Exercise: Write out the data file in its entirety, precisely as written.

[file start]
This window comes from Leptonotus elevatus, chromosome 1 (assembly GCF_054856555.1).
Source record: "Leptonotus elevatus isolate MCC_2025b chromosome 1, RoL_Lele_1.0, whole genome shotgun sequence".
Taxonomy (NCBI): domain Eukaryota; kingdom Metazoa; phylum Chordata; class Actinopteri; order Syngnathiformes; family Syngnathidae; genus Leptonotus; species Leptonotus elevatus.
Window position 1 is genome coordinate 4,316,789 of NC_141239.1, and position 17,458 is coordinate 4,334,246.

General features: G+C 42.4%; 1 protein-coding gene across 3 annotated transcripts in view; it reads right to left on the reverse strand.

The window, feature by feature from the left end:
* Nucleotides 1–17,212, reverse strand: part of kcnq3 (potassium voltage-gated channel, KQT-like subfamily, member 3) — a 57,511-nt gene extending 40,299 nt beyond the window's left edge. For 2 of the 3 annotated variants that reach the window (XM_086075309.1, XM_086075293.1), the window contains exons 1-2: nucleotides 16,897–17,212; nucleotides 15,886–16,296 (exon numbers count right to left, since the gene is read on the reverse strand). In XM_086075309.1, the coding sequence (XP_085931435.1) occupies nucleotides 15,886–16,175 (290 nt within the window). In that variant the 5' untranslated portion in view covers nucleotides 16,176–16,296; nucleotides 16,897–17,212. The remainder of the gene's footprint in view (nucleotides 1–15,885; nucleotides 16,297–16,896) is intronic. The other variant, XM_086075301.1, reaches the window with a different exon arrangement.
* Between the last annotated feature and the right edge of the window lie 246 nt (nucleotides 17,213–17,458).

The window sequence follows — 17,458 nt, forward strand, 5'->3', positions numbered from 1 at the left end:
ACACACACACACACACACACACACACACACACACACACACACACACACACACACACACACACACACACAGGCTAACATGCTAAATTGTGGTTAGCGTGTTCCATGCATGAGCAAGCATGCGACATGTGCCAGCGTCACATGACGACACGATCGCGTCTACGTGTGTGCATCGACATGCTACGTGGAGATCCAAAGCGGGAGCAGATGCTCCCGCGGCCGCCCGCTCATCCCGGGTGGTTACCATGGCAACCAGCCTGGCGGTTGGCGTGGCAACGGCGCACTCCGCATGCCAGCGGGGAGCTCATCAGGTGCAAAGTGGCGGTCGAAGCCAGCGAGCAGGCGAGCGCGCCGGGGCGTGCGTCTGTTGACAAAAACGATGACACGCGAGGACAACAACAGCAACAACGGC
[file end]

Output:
This window comes from Leptonotus elevatus, chromosome 1 (assembly GCF_054856555.1).
Source record: "Leptonotus elevatus isolate MCC_2025b chromosome 1, RoL_Lele_1.0, whole genome shotgun sequence".
Taxonomy (NCBI): domain Eukaryota; kingdom Metazoa; phylum Chordata; class Actinopteri; order Syngnathiformes; family Syngnathidae; genus Leptonotus; species Leptonotus elevatus.
Window position 1 is genome coordinate 4,316,789 of NC_141239.1, and position 17,458 is coordinate 4,334,246.

General features: G+C 42.4%; 1 protein-coding gene across 3 annotated transcripts in view; it reads right to left on the reverse strand.

The window, feature by feature from the left end:
* Nucleotides 1–17,212, reverse strand: part of kcnq3 (potassium voltage-gated channel, KQT-like subfamily, member 3) — a 57,511-nt gene extending 40,299 nt beyond the window's left edge. For 2 of the 3 annotated variants that reach the window (XM_086075309.1, XM_086075293.1), the window contains exons 1-2: nucleotides 16,897–17,212; nucleotides 15,886–16,296 (exon numbers count right to left, since the gene is read on the reverse strand). In XM_086075309.1, the coding sequence (XP_085931435.1) occupies nucleotides 15,886–16,175 (290 nt within the window). In that variant the 5' untranslated portion in view covers nucleotides 16,176–16,296; nucleotides 16,897–17,212. The remainder of the gene's footprint in view (nucleotides 1–15,885; nucleotides 16,297–16,896) is intronic. The other variant, XM_086075301.1, reaches the window with a different exon arrangement.
* Between the last annotated feature and the right edge of the window lie 246 nt (nucleotides 17,213–17,458).

The window sequence follows — 17,458 nt, forward strand, 5'->3', positions numbered from 1 at the left end:
ACACACACACACACACACACACACACACACACACACACACACACACACACACACACACACACACACACAGGCTAACATGCTAAATTGTGGTTAGCGTGTTCCATGCATGAGCAAGCATGCGACATGTGCCAGCGTCACATGACGACACGATCGCGTCTACGTGTGTGCATCGACATGCTACGTGGAGATCCAAAGCGGGAGCAGATGCTCCCGCGGCCGCCCGCTCATCCCGGGTGGTTACCATGGCAACCAGCCTGGCGGTTGGCGTGGCAACGGCGCACTCCGCATGCCAGCGGGGAGCTCATCAGGTGCAAAGTGGCGGTCGAAGCCAGCGAGCAGGCGAGCGCGCCGGGGCGTGCGTCTGTTGACAAAAACGATGACACGCGAGGACAACAACAGCAACAACGGC